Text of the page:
In real estate, a short sale is when a homeowner sells their property for less than what they owe on the mortgage. The word "short" comes from the idea that the seller is short on the cash needed to pay off their loan. While these types of sales spike during bad economic times, especially the last housing crash around 2008, they tend to be rare in Georgia when the economy is growing and housing prices are rising.
When a buyer attempts to sell their home for less than what they owe, they need approval with their lender before the sale can proceed. Banks will only agree to a short-sale status if they believe it's the best way to recoup part of their investment. Sellers should expect to file a variety of forms and documents, and they should expect an appraiser from the bank to evaluate the true value of their property.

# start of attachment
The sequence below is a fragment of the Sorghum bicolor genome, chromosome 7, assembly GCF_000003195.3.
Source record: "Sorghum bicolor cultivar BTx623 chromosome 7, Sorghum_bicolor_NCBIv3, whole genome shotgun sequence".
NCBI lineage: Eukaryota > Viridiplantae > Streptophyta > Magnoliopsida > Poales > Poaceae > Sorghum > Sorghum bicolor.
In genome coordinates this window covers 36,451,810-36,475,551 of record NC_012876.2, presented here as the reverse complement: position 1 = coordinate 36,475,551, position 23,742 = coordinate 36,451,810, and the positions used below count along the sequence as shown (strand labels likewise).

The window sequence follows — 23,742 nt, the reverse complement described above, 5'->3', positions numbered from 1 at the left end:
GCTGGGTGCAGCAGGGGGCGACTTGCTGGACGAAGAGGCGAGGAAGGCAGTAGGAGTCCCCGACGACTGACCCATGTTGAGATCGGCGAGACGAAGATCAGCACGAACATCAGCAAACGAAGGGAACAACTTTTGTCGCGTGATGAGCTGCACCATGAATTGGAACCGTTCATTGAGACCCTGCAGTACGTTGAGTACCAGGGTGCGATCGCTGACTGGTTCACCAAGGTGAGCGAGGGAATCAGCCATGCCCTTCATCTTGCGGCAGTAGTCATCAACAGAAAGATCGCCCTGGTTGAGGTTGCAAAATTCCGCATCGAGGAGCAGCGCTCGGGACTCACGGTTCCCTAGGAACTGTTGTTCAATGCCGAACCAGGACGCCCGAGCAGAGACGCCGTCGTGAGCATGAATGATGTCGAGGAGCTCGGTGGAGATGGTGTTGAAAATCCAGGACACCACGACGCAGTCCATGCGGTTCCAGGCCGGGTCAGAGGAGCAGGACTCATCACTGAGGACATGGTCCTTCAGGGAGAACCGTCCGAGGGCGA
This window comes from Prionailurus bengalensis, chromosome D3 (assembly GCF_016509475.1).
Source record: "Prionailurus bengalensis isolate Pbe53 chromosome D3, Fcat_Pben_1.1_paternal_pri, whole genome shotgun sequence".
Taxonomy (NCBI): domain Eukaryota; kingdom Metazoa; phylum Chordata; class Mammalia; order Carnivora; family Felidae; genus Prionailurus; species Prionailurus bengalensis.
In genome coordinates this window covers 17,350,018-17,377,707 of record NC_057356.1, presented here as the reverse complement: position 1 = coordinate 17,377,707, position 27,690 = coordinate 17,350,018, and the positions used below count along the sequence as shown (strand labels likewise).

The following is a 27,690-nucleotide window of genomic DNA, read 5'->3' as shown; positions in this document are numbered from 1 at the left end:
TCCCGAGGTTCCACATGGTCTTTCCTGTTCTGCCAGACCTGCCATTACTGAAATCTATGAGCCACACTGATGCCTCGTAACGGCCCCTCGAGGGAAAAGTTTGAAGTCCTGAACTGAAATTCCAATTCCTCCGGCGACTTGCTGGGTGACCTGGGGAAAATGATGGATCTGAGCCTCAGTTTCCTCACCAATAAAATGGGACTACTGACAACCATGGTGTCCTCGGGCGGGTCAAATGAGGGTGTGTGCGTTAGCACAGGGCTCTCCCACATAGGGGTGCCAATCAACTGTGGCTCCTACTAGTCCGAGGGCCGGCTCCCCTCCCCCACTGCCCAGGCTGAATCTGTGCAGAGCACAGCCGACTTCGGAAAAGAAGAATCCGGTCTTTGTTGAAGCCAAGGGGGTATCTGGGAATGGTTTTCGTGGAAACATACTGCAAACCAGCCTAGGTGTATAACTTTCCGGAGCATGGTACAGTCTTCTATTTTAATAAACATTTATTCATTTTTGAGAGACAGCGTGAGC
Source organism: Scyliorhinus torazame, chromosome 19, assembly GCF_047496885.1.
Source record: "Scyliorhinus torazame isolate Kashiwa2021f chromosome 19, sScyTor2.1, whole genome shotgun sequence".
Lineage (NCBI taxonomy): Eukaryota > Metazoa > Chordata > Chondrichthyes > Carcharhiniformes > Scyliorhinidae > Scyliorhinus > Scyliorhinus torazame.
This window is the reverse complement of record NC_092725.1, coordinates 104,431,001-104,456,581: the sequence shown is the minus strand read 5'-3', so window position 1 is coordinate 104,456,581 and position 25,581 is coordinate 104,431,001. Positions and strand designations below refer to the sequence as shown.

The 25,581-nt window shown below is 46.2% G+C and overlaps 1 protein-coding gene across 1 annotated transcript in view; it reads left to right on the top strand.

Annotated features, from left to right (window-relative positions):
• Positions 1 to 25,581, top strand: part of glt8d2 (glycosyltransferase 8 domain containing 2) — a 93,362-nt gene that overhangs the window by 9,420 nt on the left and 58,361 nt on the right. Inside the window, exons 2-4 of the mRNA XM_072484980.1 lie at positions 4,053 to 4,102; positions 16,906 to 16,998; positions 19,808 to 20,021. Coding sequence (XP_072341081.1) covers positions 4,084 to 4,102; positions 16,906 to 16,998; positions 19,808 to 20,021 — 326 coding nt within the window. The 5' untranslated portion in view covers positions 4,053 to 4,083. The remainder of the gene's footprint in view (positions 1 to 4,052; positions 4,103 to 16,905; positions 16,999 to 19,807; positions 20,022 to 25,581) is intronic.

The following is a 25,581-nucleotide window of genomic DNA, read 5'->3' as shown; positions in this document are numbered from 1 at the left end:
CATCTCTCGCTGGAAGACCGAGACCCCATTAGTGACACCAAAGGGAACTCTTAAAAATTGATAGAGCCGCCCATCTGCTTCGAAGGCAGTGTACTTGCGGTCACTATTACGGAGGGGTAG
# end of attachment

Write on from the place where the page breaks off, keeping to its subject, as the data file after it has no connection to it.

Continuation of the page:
Short sales have a variety of benefits to sellers. Rather than a disastrous foreclosure, sellers can save their credit scores and walk away from mortgages they can no longer afford. They can also save on selling fees and charges since the bank will be responsible for them. The home buyer gets the benefit of a reduced price and less competition.
Buyers and sellers who anticipate getting involved with a short sale in the residential real estate market can benefit from getting support and guidance from an attorney. These types of sales can involve a lot of complicated paperwork and regulations. Therefore, having a lawyer who can navigate the process can make things easier. Legal counsel could also mitigate the risks involved with a sale and ensure any contracts involved protect the interests of their client.